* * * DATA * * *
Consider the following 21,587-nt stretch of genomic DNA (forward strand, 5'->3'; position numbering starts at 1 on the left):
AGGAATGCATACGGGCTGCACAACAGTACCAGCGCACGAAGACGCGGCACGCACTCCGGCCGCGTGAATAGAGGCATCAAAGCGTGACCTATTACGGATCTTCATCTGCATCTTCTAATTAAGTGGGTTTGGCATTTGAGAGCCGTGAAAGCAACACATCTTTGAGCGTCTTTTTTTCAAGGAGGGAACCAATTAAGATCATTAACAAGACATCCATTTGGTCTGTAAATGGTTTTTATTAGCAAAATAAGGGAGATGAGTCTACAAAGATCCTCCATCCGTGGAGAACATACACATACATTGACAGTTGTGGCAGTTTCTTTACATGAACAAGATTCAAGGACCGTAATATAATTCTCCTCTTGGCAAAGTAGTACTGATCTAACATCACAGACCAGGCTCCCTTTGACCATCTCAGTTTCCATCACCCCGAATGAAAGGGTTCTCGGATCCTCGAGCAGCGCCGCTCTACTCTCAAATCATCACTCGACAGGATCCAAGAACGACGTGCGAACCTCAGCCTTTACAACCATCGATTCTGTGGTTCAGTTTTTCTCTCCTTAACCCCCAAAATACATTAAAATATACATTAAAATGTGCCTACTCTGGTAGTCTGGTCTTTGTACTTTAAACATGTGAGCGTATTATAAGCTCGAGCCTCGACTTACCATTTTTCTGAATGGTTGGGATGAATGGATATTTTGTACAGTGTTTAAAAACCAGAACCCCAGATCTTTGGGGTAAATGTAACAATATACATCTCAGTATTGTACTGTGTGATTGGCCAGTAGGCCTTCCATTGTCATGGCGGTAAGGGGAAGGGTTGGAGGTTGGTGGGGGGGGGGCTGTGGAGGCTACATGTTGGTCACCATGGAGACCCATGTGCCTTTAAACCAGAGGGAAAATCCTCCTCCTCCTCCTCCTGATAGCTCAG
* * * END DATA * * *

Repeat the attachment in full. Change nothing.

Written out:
Consider the following 21,587-nt stretch of genomic DNA (forward strand, 5'->3'; position numbering starts at 1 on the left):
AGGAATGCATACGGGCTGCACAACAGTACCAGCGCACGAAGACGCGGCACGCACTCCGGCCGCGTGAATAGAGGCATCAAAGCGTGACCTATTACGGATCTTCATCTGCATCTTCTAATTAAGTGGGTTTGGCATTTGAGAGCCGTGAAAGCAACACATCTTTGAGCGTCTTTTTTTCAAGGAGGGAACCAATTAAGATCATTAACAAGACATCCATTTGGTCTGTAAATGGTTTTTATTAGCAAAATAAGGGAGATGAGTCTACAAAGATCCTCCATCCGTGGAGAACATACACATACATTGACAGTTGTGGCAGTTTCTTTACATGAACAAGATTCAAGGACCGTAATATAATTCTCCTCTTGGCAAAGTAGTACTGATCTAACATCACAGACCAGGCTCCCTTTGACCATCTCAGTTTCCATCACCCCGAATGAAAGGGTTCTCGGATCCTCGAGCAGCGCCGCTCTACTCTCAAATCATCACTCGACAGGATCCAAGAACGACGTGCGAACCTCAGCCTTTACAACCATCGATTCTGTGGTTCAGTTTTTCTCTCCTTAACCCCCAAAATACATTAAAATATACATTAAAATGTGCCTACTCTGGTAGTCTGGTCTTTGTACTTTAAACATGTGAGCGTATTATAAGCTCGAGCCTCGACTTACCATTTTTCTGAATGGTTGGGATGAATGGATATTTTGTACAGTGTTTAAAAACCAGAACCCCAGATCTTTGGGGTAAATGTAACAATATACATCTCAGTATTGTACTGTGTGATTGGCCAGTAGGCCTTCCATTGTCATGGCGGTAAGGGGAAGGGTTGGAGGTTGGTGGGGGGGGGGCTGTGGAGGCTACATGTTGGTCACCATGGAGACCCATGTGCCTTTAAACCAGAGGGAAAATCCTCCTCCTCCTCCTCCTGATAGCTCAG